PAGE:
The North East of England is an area with a clear identity. It was for this reason that a few years ago the government first tried to introduce a regional assembly here. It was voted down by the region. Maybe it was because we didn`t want yet another layer of bureaucracy. However one issue of local identity that is still making the news is the location of the Lindisfarne Gospels. Many in the region want them returned here as an item of local pride. This seventh century manuscript has in recent years been on display in the region. Pressure continues for it to have a permanent home here, most likely in Durham cathedral treasury. They were removed to London from Durham during the dissolution of the monasteries.
This week it was announced that the British Library would lend the book to the region for three months every seven years. They will next be here in 2010. The Newcastle Journal has been reporting on the story this week:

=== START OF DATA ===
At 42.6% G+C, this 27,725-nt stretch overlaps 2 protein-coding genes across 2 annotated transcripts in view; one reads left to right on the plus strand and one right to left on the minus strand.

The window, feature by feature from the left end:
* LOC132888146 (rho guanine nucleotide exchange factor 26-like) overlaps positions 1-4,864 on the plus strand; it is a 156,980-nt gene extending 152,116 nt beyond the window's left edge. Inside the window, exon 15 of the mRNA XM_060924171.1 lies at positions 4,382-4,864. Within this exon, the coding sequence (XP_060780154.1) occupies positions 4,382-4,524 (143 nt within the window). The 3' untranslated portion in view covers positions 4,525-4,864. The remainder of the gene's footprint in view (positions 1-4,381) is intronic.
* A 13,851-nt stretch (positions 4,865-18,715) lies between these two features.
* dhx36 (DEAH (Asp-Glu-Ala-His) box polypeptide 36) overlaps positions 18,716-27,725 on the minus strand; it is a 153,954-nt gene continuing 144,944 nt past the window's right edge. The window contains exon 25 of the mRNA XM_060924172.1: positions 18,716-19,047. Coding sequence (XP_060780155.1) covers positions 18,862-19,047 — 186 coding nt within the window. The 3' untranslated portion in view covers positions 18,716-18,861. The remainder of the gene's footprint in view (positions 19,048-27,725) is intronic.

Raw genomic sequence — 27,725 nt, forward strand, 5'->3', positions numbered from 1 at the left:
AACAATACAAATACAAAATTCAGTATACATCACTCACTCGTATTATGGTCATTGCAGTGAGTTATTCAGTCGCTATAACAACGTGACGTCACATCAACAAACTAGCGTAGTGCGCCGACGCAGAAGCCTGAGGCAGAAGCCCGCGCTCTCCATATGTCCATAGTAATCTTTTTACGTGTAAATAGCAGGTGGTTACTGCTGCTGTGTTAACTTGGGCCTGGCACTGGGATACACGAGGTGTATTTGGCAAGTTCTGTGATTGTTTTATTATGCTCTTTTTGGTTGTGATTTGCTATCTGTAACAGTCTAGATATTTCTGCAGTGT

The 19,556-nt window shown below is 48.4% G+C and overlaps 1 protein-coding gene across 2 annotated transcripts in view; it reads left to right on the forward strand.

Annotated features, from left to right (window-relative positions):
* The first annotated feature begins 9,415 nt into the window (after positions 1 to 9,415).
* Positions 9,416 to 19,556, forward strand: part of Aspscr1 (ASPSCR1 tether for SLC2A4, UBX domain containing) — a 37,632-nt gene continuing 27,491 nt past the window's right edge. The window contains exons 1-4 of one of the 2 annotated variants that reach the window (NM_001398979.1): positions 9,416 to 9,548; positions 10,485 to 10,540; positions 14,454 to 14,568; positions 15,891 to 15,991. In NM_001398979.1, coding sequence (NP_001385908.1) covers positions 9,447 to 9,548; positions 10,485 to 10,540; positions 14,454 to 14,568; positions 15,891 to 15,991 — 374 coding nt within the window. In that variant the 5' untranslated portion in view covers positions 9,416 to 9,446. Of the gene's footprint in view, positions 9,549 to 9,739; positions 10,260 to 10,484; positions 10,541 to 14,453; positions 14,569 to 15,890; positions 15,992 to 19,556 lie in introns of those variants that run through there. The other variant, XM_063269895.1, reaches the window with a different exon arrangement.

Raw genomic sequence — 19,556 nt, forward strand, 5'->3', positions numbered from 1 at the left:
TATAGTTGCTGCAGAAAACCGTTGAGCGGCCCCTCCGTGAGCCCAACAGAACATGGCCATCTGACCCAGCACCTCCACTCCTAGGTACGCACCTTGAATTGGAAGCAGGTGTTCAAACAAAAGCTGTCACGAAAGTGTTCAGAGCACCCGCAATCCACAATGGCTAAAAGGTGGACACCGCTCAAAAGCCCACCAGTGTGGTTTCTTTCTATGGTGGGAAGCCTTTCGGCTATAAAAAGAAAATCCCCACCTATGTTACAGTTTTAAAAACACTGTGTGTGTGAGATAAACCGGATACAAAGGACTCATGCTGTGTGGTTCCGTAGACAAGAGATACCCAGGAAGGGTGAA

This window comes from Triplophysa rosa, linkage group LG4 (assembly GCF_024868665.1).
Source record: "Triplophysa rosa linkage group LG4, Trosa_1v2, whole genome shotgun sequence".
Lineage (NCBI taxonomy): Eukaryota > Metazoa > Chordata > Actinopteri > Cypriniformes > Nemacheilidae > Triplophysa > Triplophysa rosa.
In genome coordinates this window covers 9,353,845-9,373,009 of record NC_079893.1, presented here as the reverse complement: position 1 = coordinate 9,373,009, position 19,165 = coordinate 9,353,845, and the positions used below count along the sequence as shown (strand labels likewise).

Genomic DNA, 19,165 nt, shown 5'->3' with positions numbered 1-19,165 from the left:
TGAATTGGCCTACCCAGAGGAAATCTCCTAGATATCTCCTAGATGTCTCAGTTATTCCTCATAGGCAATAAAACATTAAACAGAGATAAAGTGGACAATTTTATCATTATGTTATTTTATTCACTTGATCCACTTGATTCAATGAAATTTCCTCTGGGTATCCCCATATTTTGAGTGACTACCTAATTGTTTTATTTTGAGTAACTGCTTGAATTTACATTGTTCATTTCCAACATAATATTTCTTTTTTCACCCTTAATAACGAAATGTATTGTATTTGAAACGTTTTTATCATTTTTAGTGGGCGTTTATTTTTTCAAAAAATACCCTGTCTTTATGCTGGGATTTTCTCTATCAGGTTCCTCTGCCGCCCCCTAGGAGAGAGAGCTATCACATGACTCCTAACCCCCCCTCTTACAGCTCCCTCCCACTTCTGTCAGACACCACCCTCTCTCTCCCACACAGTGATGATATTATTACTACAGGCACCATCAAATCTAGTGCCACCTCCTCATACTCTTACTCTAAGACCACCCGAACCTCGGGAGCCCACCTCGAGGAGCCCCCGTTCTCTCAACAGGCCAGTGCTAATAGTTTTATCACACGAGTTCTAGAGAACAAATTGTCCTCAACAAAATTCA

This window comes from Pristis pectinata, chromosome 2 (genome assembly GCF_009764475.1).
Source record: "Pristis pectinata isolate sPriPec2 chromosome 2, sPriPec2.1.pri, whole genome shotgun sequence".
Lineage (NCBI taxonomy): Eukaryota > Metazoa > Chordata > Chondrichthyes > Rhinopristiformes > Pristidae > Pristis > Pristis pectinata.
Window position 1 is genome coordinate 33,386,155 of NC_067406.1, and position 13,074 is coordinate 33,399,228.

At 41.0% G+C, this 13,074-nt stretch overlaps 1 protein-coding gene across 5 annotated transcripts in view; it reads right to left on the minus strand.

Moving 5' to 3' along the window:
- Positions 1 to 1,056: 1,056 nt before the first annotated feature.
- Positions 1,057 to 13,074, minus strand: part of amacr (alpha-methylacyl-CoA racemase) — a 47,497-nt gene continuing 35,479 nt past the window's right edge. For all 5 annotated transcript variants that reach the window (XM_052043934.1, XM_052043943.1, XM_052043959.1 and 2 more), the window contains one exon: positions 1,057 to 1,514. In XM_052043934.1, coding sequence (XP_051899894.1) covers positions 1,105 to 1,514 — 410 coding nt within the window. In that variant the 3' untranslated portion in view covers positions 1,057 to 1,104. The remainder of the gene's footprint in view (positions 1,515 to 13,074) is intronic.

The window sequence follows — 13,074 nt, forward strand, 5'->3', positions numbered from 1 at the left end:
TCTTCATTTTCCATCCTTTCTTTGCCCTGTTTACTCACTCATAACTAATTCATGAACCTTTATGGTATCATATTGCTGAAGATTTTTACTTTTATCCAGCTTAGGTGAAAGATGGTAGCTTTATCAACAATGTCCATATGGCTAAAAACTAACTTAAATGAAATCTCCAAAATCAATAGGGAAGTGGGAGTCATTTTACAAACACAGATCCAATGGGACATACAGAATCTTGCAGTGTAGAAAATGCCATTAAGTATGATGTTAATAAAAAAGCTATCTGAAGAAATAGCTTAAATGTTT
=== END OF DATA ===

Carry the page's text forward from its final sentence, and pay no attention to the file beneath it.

During Tuesday’s meeting between the Library and North East MPs, Durham City’s Roberta Blackman-Woods told Sir Colin Lucas, chairman of the British Library Board, that it made “much more sense” for the North East to have the Gospels and for them to loan them to London once every seven years.
Ms Blackman-Woods said Sir Colin “just smiled at this suggestion”.
She said: “The campaign has tremendous resonance in the North East because people really do think that these Gospels belong to the region.
“They were written here and they are related to the early development of Christianity here.
“People think deep down that there is something here linked to their heritage and we want them in the best place to reflect that. I’m not surprised by the support shown across the North East, because this is very deeply felt.”
I`m delighted that there is strong feeling in the North East about our Christian heritage: it`s not something I often notice!
The Journal is conducting a survey regarding regional opinion on the matter. I`m not sure what to think but on balance I believe it may be a good thing for the region to have them back, especially if it stirs up pride in our Christian heritage.